February 28, 2024

What impact could former Wabash Township Trustee’s criminal case have?

Karen Celestino-Horseman (left), Jennifer Teising (right), and reporter Dave Bangert (back) leaving court during Teising’s bench trial. - FILE PHOTO: WFYI News/Ben Thorp

Karen Celestino-Horseman (left), Jennifer Teising (right), and reporter Dave Bangert (back) leaving court during Teising’s bench trial.


Earlier this month the Indiana Supreme Court vacated a case against former Wabash Township Trustee Jennifer Teising, saying that she should not have faced criminal charges. 

WFYI’s Ben Thorp sat down with Lafayette reporter Dave Bangert to discuss the case against Teising, and what the case says about residency requirements for elected officials.

You can find Bangert’s coverage of Lafayette and Jennifer Teising’s case right here.

Ben Thorp: Dave, we reached out to you because you have been covering this from the start. And I want to start with former Wabash township trustee Jennifer Teising. She was indicted in early 2021 on multiple theft charges for taking her trustee salary, while allegedly no longer living within the township. What led up to that initial indictment?

Dave Bangert: Well, it really goes back to the elections in 2018. We had kind of a mini blue wave here in town and she was part of that. When COVID hit she started apparently traveling around…  she had sold her house, started moving in with friends and living in their driveways, in other parts of the state and in Florida and other places. People started wondering where she was.

Thorp: Teising was initially found guilty on all counts in early 2022. With Judge Kristen McVey writing that Teising forfeited her position because of how much time she spent outside the township. Maybe you can talk about one of the outstanding questions of that trial, which, at least for me, was what requirements are there under state law for an elected official to live within the area that they represent?

Bangert: In court they used cell phone records to track the fact that she was only here a handful of days over the course of about six months. But that was the question… what does it mean to reside somewhere? When does vacation mean that you don't live somewhere?

And the fact that she was claiming to still do her work, she was still in touch with her assistant at the township. So there was a lot in court about whether she had intent to leave or didn't have intent to leave. And the judge ruled that - it was a bench trial, three days - she took about three weeks to rule and said, 'Yes, she was not a resident.' So this was theft.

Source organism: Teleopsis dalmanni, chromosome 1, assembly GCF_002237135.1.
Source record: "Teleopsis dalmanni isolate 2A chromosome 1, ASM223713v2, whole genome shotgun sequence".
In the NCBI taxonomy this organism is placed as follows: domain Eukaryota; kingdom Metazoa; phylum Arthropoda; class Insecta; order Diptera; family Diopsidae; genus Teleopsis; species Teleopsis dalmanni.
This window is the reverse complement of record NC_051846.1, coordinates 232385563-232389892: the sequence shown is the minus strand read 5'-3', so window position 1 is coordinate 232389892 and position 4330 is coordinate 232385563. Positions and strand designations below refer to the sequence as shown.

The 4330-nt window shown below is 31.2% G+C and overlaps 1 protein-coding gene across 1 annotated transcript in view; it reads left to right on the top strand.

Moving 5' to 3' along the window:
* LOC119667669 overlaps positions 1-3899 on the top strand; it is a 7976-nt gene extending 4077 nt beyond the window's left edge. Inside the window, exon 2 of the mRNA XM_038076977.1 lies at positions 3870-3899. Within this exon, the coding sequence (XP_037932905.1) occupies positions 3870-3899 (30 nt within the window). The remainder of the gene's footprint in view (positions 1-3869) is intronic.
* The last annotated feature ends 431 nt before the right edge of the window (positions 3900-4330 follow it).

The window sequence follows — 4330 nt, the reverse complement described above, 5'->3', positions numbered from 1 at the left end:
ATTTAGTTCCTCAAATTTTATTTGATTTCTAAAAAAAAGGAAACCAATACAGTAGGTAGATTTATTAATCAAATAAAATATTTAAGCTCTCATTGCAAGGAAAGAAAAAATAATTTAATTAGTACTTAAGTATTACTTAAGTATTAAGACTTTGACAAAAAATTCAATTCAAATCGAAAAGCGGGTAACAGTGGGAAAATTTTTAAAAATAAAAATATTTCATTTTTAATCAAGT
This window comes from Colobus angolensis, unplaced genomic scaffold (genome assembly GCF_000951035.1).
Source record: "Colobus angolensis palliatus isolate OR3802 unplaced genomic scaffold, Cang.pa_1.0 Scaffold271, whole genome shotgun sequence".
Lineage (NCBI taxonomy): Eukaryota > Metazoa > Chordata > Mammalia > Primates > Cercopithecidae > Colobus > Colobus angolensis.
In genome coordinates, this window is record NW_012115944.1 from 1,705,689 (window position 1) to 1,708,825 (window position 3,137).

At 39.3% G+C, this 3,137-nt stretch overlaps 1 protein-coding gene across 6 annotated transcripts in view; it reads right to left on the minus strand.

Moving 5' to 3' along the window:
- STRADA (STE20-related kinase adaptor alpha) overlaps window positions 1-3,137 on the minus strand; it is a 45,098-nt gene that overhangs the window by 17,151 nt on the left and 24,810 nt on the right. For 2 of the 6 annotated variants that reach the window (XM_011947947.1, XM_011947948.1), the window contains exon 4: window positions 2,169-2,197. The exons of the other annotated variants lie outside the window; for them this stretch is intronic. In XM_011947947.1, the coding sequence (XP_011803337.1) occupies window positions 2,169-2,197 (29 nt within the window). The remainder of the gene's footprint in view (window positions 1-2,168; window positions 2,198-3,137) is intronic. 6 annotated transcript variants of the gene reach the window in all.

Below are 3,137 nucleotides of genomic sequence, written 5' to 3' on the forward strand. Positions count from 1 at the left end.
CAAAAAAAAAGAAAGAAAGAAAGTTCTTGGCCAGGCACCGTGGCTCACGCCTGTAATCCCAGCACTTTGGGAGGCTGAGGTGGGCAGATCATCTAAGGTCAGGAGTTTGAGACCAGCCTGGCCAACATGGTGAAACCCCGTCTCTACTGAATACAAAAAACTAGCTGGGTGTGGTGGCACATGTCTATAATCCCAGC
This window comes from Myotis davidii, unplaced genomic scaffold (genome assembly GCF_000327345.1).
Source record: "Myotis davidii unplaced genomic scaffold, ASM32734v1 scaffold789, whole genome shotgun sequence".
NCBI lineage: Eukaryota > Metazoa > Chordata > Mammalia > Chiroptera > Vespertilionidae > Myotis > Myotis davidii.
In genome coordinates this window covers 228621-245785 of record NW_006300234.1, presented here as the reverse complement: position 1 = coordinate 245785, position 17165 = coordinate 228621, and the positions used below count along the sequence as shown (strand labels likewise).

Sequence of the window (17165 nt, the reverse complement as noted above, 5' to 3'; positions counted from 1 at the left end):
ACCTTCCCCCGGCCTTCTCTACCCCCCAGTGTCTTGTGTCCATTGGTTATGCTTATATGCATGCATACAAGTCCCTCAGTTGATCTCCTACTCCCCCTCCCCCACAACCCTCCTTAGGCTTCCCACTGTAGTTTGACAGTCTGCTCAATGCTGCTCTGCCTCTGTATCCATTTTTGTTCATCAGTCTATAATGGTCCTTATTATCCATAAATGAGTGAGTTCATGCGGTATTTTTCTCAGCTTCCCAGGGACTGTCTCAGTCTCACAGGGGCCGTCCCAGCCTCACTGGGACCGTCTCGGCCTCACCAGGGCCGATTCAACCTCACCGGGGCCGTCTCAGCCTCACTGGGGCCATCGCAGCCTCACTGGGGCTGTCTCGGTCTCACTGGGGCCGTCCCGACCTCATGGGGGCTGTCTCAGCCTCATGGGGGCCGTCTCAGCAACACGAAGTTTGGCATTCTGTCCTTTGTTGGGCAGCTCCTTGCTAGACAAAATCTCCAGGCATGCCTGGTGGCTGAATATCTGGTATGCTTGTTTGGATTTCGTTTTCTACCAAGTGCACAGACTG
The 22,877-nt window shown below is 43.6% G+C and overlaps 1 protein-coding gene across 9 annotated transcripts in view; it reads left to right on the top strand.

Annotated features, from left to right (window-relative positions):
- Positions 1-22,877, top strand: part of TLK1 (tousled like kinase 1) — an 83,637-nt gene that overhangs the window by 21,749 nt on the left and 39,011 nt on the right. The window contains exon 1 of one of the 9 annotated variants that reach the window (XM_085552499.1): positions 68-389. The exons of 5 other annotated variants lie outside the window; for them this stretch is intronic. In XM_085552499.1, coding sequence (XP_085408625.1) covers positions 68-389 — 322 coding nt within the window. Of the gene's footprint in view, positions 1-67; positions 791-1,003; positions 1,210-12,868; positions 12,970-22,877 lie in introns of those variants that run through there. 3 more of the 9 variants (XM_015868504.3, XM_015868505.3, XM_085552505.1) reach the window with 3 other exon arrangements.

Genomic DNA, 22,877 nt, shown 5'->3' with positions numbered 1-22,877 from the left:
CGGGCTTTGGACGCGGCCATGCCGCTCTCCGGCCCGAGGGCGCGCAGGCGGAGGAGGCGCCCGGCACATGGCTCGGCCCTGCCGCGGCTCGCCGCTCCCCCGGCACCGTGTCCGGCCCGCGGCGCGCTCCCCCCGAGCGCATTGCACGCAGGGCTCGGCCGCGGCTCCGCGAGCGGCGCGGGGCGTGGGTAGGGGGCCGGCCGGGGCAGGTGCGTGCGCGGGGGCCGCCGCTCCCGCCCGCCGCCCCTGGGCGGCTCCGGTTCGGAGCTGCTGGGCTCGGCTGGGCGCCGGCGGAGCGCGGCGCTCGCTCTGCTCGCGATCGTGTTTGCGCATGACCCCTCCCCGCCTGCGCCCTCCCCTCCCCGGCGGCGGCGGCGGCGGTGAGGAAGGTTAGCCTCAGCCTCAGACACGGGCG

Thorp: When the Indiana Court of Appeals overturned Teising’s guilty verdict late in 2022, they argued that the state had not provided enough evidence that Teising planned to vacate her Wabash township residents and live elsewhere. The more recent Indiana Supreme Court decision went a step further, and said that the state failed to provide proof of any criminal intent at all.

Maybe it's worth asking what you think the ripple effects of this case might be? Obviously, you know, we've seen changes to state law, but this question feels like it's still out there about residency, and what does it mean to be a resident of a place that you represent?

Bangert: Many people here are really hyper vigilant about it, you see more challenges of candidates before they run. That's been kind of a following thing. We had another trustee who was in trouble for completely different kinds of theft questions, and not residency.

But I think the residency thing will continue here, I think it'll just keep coming up in some fashion. And a part of their argument for Jennifer Teising was that in a modern day, you don't have to live someplace to do the work, in an age of remote offices and remote employees, a trustee could do the work. So it made it a little more complicated.

I think everybody wanted the Supreme Court to at least address that. I think also, if you talk about the following two years… almost three years later, from really the heat of all this, a lot of people have wanted to move on. I actually heard that quite a bit after I wrote about it.

You know, she's back in the news again. I think people had some lingering bad taste in their mouth of the whole thing and thought maybe this will go away. But for her, it means that she doesn't go to jail.

Thorp: Thank you so much for taking the time to talk to us.

Bangert: Sure.


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